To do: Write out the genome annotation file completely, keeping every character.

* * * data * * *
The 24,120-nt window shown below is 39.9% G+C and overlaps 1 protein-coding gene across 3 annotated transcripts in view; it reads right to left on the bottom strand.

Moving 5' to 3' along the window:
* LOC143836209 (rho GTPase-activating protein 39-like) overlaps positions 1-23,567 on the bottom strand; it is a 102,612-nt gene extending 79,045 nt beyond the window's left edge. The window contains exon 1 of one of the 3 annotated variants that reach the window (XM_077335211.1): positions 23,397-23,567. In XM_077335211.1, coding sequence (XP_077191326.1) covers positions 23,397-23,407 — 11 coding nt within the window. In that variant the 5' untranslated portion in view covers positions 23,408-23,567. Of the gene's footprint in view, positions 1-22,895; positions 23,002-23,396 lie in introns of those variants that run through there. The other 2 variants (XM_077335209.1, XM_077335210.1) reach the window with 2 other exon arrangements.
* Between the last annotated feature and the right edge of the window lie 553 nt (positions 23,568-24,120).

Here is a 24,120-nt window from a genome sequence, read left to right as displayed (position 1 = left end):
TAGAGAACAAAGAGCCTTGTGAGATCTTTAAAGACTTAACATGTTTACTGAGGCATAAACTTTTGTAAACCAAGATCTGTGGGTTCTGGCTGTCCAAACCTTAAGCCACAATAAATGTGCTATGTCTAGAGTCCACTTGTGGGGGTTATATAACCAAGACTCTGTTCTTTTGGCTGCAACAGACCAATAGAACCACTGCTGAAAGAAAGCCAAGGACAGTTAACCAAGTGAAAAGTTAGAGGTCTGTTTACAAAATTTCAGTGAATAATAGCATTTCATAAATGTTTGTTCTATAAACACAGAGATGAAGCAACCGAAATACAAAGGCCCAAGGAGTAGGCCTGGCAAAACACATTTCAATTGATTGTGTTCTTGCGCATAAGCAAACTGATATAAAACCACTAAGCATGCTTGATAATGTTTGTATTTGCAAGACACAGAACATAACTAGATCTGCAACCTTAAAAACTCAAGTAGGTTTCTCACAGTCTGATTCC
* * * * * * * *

The 24,120-nt window shown below is 39.9% G+C and overlaps 1 protein-coding gene across 3 annotated transcripts in view; it reads right to left on the bottom strand.

Moving 5' to 3' along the window:
* LOC143836209 (rho GTPase-activating protein 39-like) overlaps positions 1-23,567 on the bottom strand; it is a 102,612-nt gene extending 79,045 nt beyond the window's left edge. The window contains exon 1 of one of the 3 annotated variants that reach the window (XM_077335211.1): positions 23,397-23,567. In XM_077335211.1, coding sequence (XP_077191326.1) covers positions 23,397-23,407 — 11 coding nt within the window. In that variant the 5' untranslated portion in view covers positions 23,408-23,567. Of the gene's footprint in view, positions 1-22,895; positions 23,002-23,396 lie in introns of those variants that run through there. The other 2 variants (XM_077335209.1, XM_077335210.1) reach the window with 2 other exon arrangements.
* Between the last annotated feature and the right edge of the window lie 553 nt (positions 23,568-24,120).

Here is a 24,120-nt window from a genome sequence, read left to right as displayed (position 1 = left end):
TAGAGAACAAAGAGCCTTGTGAGATCTTTAAAGACTTAACATGTTTACTGAGGCATAAACTTTTGTAAACCAAGATCTGTGGGTTCTGGCTGTCCAAACCTTAAGCCACAATAAATGTGCTATGTCTAGAGTCCACTTGTGGGGGTTATATAACCAAGACTCTGTTCTTTTGGCTGCAACAGACCAATAGAACCACTGCTGAAAGAAAGCCAAGGACAGTTAACCAAGTGAAAAGTTAGAGGTCTGTTTACAAAATTTCAGTGAATAATAGCATTTCATAAATGTTTGTTCTATAAACACAGAGATGAAGCAACCGAAATACAAAGGCCCAAGGAGTAGGCCTGGCAAAACACATTTCAATTGATTGTGTTCTTGCGCATAAGCAAACTGATATAAAACCACTAAGCATGCTTGATAATGTTTGTATTTGCAAGACACAGAACATAACTAGATCTGCAACCTTAAAAACTCAAGTAGGTTTCTCACAGTCTGATTCC